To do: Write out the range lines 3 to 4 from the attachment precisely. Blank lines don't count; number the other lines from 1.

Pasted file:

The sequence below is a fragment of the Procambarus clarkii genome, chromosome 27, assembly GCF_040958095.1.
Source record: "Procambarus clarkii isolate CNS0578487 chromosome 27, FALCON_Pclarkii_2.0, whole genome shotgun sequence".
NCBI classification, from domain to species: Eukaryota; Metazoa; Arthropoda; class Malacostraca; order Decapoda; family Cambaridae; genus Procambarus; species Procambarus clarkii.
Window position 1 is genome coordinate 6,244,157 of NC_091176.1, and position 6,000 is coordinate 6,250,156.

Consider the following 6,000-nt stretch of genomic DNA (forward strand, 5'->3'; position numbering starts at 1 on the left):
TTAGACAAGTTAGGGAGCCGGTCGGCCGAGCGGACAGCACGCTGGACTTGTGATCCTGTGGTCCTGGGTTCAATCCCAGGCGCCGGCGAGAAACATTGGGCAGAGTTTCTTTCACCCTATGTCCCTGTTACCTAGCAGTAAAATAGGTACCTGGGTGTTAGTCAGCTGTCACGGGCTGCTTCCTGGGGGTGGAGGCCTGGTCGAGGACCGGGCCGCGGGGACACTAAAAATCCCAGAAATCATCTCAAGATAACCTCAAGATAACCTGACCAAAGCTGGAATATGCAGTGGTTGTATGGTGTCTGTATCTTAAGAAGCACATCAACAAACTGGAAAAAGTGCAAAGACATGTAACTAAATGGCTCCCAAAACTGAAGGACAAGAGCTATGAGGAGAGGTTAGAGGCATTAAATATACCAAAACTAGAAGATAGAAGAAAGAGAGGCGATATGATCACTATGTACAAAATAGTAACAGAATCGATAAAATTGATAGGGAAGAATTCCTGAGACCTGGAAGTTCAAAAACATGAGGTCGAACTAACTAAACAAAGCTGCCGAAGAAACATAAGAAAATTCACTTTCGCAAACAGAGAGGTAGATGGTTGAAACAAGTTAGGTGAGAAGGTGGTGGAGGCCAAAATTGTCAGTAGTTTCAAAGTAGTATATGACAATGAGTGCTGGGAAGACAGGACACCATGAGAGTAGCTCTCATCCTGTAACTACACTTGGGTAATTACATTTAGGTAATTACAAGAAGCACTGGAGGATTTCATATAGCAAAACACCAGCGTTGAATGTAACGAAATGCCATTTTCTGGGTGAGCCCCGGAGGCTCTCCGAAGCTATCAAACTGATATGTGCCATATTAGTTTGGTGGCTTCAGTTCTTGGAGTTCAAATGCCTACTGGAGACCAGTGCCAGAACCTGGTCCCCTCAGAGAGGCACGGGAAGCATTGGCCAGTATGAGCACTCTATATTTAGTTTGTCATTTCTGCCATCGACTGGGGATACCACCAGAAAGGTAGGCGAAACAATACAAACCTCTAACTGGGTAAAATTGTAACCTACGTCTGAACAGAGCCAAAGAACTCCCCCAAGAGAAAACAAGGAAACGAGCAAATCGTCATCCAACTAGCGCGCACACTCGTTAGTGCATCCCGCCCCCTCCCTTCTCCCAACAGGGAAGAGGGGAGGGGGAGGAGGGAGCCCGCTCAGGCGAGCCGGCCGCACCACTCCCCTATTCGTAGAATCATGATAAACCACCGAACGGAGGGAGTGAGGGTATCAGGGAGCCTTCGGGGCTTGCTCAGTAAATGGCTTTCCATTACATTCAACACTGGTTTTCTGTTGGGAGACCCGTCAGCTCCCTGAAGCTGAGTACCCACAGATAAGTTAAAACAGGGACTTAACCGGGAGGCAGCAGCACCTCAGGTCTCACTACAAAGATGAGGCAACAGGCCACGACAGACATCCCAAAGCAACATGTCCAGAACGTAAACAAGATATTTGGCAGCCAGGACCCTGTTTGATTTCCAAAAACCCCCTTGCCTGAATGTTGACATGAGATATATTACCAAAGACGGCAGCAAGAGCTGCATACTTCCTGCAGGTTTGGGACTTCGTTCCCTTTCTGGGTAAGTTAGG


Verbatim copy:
NCBI classification, from domain to species: Eukaryota; Metazoa; Arthropoda; class Malacostraca; order Decapoda; family Cambaridae; genus Procambarus; species Procambarus clarkii.
Window position 1 is genome coordinate 6,244,157 of NC_091176.1, and position 6,000 is coordinate 6,250,156.